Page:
Andreas Schockenhoff pulls no punches when it comes to Russia.
As Germany’s special envoy to Russia, the conservative lawmaker has become increasingly outspoken about what is happening there under “Putin Two”.
Germany was supposed to be Russia’s closest ally in the European Union as well the staunch defender of Russia’s so-called modernization program.
In interviews, he criticized the Kremlin’s disregard for the rule of law and the virtues of an independent judiciary, warning about the damage it was doing to Russia. The Pussy Riot trial breached legal standards, Schockenhoff said. Putin was “harming his own objective of making Russia a modern, competitive country.”
Now the Kremlin has hit back, and with extraordinary language. This past Monday, the Russian foreign ministry accused Schockenhoff of “making defamatory remarks”. Not only that, the ministry said that the Kremlin no longer regarded Schockenhoff as having the authority to speak on behalf of the German government.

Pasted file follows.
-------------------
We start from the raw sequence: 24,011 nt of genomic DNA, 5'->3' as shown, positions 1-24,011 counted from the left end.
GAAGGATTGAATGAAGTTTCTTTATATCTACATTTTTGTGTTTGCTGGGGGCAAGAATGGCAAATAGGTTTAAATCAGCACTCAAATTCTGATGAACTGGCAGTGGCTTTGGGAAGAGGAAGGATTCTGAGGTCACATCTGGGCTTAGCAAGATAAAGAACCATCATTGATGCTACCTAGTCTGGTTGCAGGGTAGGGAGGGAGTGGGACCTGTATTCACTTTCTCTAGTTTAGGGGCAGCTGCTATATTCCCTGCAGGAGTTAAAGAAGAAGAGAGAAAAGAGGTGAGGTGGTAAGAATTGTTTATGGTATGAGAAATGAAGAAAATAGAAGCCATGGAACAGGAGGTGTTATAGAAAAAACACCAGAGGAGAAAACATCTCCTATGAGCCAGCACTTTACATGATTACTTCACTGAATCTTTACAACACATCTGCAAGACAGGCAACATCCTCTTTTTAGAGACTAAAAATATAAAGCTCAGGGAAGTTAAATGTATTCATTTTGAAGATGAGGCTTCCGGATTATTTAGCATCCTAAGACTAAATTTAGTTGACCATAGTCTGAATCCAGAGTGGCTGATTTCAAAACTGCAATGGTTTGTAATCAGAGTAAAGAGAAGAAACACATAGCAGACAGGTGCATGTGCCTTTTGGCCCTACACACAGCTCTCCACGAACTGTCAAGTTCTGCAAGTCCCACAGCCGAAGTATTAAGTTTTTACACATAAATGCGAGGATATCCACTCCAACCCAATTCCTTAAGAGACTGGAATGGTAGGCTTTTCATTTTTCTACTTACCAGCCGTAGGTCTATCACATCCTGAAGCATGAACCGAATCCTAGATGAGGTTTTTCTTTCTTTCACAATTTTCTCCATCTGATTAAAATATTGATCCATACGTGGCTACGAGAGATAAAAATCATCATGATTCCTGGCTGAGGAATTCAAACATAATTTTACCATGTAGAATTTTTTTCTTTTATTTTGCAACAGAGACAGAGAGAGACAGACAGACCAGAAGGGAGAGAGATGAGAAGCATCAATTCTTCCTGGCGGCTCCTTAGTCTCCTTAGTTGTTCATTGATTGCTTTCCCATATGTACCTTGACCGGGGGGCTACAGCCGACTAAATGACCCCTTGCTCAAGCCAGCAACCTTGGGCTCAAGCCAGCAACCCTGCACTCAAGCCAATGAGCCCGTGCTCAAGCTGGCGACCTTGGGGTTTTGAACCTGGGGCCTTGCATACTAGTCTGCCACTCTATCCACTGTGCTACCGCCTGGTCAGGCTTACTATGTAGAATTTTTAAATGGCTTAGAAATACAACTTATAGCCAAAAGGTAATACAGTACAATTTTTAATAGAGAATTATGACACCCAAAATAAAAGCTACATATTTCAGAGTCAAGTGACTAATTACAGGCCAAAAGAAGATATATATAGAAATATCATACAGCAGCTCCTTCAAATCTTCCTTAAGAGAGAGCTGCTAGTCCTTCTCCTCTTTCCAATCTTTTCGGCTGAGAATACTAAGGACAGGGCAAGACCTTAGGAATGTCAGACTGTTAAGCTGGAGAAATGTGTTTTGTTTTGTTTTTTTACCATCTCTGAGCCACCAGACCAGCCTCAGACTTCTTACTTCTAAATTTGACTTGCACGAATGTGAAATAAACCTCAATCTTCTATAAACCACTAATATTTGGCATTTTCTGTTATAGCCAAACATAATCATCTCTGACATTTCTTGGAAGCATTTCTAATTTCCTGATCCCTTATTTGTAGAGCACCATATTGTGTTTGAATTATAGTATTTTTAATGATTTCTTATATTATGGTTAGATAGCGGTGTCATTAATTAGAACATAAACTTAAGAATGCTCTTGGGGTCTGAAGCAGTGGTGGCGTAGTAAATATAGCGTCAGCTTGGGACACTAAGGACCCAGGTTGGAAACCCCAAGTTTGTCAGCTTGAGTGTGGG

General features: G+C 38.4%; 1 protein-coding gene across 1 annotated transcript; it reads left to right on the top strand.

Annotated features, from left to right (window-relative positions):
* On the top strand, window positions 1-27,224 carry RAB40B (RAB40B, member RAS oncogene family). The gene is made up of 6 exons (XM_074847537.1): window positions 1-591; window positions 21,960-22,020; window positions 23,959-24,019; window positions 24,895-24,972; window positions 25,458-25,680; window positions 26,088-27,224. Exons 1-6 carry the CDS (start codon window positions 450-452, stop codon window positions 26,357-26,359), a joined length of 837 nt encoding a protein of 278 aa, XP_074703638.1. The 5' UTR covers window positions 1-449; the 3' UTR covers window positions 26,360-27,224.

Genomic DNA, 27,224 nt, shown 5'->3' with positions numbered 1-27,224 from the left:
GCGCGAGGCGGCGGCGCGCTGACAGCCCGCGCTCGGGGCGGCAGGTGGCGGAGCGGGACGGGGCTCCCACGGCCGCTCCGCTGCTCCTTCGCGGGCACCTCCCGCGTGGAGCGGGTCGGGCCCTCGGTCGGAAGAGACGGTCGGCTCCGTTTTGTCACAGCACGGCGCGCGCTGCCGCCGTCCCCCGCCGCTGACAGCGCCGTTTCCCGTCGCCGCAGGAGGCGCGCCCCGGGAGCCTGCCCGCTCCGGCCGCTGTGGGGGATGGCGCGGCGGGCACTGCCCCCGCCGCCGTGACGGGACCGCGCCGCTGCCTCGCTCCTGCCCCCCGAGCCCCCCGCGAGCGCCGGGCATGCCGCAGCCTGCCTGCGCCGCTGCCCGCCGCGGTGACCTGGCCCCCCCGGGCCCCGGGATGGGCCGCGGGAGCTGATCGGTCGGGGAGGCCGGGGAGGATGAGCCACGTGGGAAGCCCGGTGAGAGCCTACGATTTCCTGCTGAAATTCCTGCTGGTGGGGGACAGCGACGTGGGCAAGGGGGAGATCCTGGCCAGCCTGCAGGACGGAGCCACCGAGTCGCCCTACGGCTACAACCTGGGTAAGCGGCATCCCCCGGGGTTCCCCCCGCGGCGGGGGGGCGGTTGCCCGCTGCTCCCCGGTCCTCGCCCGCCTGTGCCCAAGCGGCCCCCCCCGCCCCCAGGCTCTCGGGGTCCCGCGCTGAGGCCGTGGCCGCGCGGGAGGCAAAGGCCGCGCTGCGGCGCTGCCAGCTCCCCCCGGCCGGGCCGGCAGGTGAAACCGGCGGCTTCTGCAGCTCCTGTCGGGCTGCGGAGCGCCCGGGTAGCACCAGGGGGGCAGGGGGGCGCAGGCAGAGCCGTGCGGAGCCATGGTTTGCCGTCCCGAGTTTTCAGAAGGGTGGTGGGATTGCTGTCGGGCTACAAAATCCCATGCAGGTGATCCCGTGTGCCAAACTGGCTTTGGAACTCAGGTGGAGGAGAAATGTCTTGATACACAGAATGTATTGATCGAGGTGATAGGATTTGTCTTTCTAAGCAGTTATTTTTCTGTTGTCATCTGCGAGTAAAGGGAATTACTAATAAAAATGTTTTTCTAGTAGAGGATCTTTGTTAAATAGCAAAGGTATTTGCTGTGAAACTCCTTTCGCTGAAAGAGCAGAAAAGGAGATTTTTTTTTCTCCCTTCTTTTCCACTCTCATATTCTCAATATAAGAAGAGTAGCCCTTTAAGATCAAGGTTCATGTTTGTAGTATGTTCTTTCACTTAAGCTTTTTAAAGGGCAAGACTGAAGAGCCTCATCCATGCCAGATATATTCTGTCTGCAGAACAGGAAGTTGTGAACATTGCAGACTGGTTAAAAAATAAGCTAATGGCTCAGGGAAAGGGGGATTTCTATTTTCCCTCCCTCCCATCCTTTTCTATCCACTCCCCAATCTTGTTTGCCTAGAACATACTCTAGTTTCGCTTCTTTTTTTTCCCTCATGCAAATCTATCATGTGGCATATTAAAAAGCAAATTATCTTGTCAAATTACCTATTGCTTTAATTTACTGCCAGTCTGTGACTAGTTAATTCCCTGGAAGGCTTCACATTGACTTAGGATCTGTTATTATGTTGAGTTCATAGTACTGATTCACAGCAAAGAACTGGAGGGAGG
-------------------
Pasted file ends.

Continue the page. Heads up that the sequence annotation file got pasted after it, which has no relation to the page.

The reaction by Berlin was revealing. It showed deep tensions and differences between the foreign ministry and the Chancellery over how to deal with Putin, in particular, and Russia in general.
The German foreign ministry was curt in its reaction to the Russia’s verbal assault on Schockenhoff. The envoy would remain in his job. It did not criticize the Russian comments.
Chancellor Angela Merkel, who does not hide her dislike for Putin, was not prepared to let matters rest there. The criticism of Schockenhoff “astonished us”, Steffen Seibert, the government’s spokesman said on Monday.
Seibert, who was clearly prompted by the Chancellery, said it was not up to Russia to decide who spoke on Germany’s behalf. Merkel, he added, fully intended to speak her mind when she meets Putin next month in Russia. “There will have to be frank words spoken there,” Seibert warned.
In fact, over the past few weeks there have been a lot of frank words exchanged over Russia inside Merkel’s conservative Christian Democrats and between the conservatives, the opposition Social Democrats, and the Foreign Ministry.